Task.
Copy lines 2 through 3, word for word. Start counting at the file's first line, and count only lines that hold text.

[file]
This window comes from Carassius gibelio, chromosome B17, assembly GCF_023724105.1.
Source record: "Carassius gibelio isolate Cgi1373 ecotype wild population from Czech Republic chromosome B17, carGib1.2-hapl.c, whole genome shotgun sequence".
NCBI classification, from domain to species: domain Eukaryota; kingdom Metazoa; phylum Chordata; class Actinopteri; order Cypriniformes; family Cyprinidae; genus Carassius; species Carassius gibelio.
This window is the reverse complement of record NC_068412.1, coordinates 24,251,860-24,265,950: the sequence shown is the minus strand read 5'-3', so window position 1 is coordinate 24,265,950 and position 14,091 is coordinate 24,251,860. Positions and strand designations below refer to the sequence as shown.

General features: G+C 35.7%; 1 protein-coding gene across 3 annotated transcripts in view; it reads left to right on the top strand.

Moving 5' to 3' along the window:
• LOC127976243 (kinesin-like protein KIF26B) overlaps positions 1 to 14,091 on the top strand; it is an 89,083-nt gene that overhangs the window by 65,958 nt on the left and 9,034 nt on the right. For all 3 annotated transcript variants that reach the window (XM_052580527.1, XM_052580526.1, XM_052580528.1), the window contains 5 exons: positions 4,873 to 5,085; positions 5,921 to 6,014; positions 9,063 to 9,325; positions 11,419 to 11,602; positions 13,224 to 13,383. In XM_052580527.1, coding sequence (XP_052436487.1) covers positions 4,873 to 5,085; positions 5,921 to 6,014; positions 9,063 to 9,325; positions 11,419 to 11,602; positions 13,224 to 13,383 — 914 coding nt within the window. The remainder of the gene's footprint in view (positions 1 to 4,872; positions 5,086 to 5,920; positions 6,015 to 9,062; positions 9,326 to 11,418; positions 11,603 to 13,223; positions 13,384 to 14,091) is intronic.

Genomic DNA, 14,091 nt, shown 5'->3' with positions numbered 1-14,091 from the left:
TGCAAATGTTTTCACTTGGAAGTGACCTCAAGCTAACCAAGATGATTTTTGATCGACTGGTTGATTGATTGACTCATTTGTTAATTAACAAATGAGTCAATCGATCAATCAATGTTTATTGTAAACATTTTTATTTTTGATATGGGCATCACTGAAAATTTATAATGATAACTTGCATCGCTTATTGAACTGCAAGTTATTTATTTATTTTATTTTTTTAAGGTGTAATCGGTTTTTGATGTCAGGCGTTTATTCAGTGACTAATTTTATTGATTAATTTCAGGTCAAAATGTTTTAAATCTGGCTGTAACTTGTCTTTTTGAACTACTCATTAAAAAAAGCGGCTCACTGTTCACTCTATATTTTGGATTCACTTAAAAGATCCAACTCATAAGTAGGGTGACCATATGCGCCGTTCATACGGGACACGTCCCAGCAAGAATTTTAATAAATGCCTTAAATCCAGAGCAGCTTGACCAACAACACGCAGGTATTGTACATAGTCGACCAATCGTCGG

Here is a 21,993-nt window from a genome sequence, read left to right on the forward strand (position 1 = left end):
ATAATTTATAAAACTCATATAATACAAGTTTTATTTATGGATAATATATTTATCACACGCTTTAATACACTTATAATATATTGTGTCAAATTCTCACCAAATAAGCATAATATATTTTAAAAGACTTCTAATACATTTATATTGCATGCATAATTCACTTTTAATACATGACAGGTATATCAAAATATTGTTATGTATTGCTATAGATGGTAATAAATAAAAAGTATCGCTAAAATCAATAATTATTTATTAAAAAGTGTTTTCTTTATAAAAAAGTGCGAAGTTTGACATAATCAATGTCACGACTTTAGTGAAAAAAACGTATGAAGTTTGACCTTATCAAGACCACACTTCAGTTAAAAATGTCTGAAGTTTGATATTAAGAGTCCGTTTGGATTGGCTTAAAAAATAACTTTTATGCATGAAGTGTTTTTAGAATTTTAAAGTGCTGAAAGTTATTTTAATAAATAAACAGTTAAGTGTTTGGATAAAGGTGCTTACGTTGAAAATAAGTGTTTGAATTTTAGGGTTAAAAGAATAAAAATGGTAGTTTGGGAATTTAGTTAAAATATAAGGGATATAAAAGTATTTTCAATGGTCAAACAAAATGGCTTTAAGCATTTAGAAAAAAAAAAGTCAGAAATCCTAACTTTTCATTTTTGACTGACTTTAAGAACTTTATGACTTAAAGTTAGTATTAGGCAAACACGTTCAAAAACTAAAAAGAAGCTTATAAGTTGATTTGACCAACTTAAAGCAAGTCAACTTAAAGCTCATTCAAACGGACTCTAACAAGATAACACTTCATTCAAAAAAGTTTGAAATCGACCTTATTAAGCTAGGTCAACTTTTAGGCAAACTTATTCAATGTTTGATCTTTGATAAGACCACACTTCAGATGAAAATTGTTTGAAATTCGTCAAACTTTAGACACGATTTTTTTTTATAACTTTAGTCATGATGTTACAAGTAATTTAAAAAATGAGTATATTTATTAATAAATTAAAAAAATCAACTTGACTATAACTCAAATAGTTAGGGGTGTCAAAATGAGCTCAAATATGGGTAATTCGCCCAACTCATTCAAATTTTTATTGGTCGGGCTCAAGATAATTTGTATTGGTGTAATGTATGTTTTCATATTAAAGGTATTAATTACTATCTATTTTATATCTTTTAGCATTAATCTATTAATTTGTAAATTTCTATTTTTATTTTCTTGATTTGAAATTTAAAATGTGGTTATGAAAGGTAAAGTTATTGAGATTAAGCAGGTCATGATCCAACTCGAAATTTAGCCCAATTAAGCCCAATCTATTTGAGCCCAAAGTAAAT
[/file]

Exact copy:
Source record: "Carassius gibelio isolate Cgi1373 ecotype wild population from Czech Republic chromosome B17, carGib1.2-hapl.c, whole genome shotgun sequence".
NCBI classification, from domain to species: domain Eukaryota; kingdom Metazoa; phylum Chordata; class Actinopteri; order Cypriniformes; family Cyprinidae; genus Carassius; species Carassius gibelio.